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April 16, 2019updated May 12, 2020

Anthony Tivnan on the Past 10 Years of Private Aviation

By Elite Traveler

To celebrate the launch of our first annual Top Jets in the World feature, we are republishing the best aviation content from our archive. This story originally appeared in the July/August 2018 issue of Elite Traveler.

Magellan Jets’ co-founder and CEO examines the trends that the private jet market has experienced over the past decade, and looks to the future as the industry shifts to attract and retain new customers.

It’s hard to imagine, looking back 10 years from today, that the US was on the horizon of the worst economic crisis since the Great Depression. To say that the past decade in the private aviation market has been a roller-coaster ride is an immense understatement. The aftermath of the downturn has resulted in a variety of changes for aviation companies, including shifts in business models, businesses shutting their doors and overall consolidation. Additionally, we can’t forget today’s most popular buzzword in private travel: Uberization.

Depending on who you ask, Uberization has several meanings. Prior to Uber launching and disrupting the transportation industry so abruptly, the phrase I would have used is generating revenue from under-utilized assets. This is the leading domino to Uber’s rapid success and growth — not so much the app’s user interface, which has certainly evolved since its launch. One large shift we’ve seen in the past decade has been aircraft owners’ (both corporate and private) willingness to help offset their expenses by placing their unused days (availability) into the Part 135 charter market. Following the 2008 meltdown, many owners elected to sell their aircraft, which caused a flood in the used-aircraft market, driving prices to record lows. Free from ownership, they opted for more flexible options such as fractional programs, jet memberships and/or on-demand charter options. This type of activity impacted the market positively, as it opened up access to more aircraft in the supply chain. Across the industry, Part 135 has experienced the largest year-over-year growth since 2008, including over a nine percent increase from 2016 to 2017. The good news is that the fractional space (Part 91k) is also rebounding from sluggish growth and saw a 4.7 percent increase in the past 12 months. Furthermore, in 2017 business aviation as a whole surpassed 3m flights for the first time since 2008. These peaks and valleys have meant demise for some and opportunity for others, depending on business model.

Over the past decade, jet membership has been on the rise and adopted by most models within the industry. The benefits consumers enjoy with a membership include consistency of aircraft type, ease of booking and flexibility in commitment length. Additionally, when purchased hours are used, they simply elect to renew or walk away without the worry of reselling an asset or the possible tax implications following fractional or whole ownership. Looking forward 10 years, the membership segment of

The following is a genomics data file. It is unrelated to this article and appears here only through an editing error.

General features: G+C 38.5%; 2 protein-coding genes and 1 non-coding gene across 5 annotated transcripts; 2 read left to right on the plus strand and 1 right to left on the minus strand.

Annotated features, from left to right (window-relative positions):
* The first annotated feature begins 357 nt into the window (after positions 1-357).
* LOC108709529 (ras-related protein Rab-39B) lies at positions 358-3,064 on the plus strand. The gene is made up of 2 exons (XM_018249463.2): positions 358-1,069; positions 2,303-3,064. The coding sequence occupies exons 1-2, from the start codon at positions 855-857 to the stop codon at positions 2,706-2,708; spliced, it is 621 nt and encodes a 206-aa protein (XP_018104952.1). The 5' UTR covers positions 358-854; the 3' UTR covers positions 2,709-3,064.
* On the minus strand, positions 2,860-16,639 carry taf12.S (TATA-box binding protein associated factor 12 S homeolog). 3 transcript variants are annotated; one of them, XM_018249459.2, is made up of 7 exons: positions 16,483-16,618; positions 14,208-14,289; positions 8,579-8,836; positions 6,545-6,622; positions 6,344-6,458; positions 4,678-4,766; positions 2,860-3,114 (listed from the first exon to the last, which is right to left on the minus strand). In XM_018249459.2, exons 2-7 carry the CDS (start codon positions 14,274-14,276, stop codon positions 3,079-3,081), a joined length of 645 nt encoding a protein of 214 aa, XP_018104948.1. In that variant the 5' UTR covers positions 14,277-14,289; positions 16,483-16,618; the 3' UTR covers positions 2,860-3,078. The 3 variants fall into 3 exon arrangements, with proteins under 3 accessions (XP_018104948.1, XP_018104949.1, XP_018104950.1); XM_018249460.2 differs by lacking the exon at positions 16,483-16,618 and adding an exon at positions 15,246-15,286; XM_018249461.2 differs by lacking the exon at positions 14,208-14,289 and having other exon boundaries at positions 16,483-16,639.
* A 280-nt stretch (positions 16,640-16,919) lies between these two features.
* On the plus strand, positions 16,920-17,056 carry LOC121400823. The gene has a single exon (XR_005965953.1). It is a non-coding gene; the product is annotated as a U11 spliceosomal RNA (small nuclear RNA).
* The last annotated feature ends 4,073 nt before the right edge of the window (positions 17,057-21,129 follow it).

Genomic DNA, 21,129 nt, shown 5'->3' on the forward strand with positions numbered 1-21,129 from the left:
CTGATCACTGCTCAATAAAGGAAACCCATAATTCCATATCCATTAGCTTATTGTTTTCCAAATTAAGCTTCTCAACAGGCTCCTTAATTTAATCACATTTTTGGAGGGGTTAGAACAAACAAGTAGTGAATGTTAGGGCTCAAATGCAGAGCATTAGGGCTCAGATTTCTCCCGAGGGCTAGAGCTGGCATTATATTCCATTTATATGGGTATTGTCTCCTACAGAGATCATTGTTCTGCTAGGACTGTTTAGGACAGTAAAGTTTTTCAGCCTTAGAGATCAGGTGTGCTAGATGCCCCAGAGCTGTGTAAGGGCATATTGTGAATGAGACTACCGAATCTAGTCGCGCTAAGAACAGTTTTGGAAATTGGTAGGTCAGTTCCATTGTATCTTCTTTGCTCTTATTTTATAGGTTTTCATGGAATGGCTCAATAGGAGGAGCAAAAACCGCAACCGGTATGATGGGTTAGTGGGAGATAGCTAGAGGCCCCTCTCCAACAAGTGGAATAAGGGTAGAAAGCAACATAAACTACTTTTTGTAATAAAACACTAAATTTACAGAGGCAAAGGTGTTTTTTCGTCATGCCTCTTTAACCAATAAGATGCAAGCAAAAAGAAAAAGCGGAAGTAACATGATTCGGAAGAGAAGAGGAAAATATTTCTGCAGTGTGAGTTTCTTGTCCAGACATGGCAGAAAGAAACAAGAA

private aviation will grow substantially as millennials continue to enter the space. The younger generation seems more likely to pay for assets when they need to use them and not worry about them when they are done. A clear sign of the growing popularity of this model is that it’s been adopted by every fractional company in the industry.

Ride-sharing and empty-leg flying underwent an enormous evolution in the marketplace in the latter half of the decade. Although the ride-sharing model has failed for some companies over the past few years (BlackJet and Beacon to name a couple), companies like JetSmarter and Wheels Up are seeing rapid growth by introducing a broader market of flyers to a reduced price by sharing the cost with other passengers. It will be interesting to see how sustainable their models are in a down economy where leisure travel is impacted. Business travel would certainly slow, but it keeps most companies afloat during tough times.

Magellan Jets is placing its focus and attention in the coming years on maintaining a purely private experience that is exclusive and personalized to only our passengers. We see the long-term stability of sitting on the same side of the table, acting as advocates for our customers and providing solutions for them. This means guiding them along, from their smallest of needs to IPOs, to major business and personal life events, by means of jet card memberships, on-demand charters, and/or aircraft ownership. In 2018, our 10th year in business, we are confident this approach will maintain our growth and relevance in the industry over the next 10-year roller-coaster ride.

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